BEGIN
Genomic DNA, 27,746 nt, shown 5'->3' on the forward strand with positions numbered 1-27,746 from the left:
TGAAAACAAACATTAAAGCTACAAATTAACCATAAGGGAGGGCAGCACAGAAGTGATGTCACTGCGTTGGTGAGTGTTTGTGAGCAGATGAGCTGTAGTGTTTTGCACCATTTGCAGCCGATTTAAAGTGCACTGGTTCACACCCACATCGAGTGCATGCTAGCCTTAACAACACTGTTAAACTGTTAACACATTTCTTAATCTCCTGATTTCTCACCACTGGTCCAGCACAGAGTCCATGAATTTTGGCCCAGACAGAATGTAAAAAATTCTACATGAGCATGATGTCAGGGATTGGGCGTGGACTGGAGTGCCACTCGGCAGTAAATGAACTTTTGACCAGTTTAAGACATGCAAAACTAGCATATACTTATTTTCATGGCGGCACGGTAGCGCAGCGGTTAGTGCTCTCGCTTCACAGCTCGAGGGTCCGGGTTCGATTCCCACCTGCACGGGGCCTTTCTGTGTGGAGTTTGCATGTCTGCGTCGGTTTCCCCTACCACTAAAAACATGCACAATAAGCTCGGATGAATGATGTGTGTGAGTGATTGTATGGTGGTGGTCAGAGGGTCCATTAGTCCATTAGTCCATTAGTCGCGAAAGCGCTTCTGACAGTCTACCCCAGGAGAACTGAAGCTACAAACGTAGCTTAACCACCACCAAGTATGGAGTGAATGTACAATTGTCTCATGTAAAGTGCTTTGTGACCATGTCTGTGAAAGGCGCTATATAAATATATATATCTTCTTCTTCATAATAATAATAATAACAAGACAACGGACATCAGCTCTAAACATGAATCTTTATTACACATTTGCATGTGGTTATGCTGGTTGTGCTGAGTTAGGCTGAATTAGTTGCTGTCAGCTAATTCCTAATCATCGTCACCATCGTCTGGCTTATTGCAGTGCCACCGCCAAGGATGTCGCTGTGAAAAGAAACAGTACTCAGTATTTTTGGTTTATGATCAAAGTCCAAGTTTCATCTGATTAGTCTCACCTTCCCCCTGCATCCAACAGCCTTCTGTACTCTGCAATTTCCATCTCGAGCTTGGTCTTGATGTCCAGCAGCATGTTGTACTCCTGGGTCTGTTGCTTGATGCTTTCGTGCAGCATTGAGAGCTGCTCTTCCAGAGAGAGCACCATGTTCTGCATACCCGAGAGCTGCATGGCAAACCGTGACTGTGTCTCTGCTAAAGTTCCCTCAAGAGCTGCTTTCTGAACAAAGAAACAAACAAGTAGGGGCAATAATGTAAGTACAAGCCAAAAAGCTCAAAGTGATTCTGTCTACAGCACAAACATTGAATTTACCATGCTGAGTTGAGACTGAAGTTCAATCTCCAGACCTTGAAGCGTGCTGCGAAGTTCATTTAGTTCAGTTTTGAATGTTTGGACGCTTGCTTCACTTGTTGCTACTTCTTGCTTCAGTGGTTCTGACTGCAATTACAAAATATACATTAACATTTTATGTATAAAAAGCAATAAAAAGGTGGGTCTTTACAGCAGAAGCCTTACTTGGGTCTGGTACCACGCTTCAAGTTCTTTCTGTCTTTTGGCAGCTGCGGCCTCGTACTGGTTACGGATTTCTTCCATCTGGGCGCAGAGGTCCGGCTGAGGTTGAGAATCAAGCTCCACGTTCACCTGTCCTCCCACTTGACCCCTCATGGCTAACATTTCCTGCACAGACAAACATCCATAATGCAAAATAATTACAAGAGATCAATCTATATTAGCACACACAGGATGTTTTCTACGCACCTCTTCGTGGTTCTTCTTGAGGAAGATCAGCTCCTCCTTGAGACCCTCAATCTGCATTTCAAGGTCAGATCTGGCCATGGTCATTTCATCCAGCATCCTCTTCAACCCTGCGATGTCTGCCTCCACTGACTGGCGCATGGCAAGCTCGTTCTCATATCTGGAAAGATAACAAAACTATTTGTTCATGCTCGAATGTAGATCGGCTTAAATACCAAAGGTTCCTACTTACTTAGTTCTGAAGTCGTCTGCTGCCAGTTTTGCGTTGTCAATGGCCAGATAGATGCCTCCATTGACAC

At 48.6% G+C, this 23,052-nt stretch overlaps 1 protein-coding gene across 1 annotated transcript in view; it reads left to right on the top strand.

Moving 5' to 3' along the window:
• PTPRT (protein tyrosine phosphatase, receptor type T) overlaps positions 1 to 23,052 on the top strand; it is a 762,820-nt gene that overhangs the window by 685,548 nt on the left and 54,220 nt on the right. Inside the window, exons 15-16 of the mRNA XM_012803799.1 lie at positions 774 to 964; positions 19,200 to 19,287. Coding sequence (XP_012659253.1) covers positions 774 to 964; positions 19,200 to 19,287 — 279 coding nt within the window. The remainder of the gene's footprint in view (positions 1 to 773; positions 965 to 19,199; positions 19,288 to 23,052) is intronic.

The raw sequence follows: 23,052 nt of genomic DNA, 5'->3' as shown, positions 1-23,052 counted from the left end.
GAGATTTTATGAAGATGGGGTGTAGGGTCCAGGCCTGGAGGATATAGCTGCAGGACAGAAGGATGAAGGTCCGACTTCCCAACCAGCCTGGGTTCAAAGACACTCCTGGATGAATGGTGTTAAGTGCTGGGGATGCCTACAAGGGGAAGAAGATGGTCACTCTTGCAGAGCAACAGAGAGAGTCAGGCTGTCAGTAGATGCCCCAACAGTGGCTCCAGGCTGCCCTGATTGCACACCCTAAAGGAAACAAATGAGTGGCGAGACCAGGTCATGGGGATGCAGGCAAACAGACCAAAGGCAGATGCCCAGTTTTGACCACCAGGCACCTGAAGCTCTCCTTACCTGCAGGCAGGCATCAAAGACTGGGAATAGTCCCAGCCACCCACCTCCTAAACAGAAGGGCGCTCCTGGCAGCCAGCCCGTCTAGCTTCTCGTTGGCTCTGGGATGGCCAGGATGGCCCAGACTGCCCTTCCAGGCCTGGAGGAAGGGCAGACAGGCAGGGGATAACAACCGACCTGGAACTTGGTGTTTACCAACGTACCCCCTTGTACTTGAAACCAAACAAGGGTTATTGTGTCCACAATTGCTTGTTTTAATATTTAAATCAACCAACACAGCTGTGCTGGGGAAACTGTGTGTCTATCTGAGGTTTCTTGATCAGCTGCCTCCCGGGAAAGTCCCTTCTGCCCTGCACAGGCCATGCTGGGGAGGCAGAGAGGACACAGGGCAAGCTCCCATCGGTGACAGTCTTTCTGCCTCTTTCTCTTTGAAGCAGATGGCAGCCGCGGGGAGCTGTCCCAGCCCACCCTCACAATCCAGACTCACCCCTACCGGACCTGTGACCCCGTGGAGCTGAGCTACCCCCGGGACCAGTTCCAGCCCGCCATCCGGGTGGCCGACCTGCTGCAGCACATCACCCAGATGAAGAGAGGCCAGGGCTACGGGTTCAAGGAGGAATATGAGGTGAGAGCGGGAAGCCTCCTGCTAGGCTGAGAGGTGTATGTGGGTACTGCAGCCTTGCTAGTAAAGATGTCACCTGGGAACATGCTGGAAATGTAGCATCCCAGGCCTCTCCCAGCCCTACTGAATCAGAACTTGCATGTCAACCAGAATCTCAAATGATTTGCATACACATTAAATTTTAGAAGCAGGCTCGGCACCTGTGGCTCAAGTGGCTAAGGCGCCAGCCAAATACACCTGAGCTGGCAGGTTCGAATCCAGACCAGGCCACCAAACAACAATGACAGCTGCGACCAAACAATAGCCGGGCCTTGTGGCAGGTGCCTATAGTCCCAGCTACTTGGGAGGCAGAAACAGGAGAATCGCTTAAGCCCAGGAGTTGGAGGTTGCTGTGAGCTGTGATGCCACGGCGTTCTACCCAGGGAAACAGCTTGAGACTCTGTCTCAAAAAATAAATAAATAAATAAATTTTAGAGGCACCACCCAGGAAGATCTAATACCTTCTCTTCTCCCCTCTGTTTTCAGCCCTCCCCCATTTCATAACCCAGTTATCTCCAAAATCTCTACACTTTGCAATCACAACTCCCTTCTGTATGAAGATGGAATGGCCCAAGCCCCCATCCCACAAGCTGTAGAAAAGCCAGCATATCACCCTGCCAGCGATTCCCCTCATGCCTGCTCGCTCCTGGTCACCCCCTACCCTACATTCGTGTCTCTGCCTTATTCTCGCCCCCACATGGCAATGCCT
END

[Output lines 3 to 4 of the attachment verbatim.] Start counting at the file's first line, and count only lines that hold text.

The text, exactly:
At 48.6% G+C, this 23,052-nt stretch overlaps 1 protein-coding gene across 1 annotated transcript in view; it reads left to right on the top strand.

Moving 5' to 3' along the window: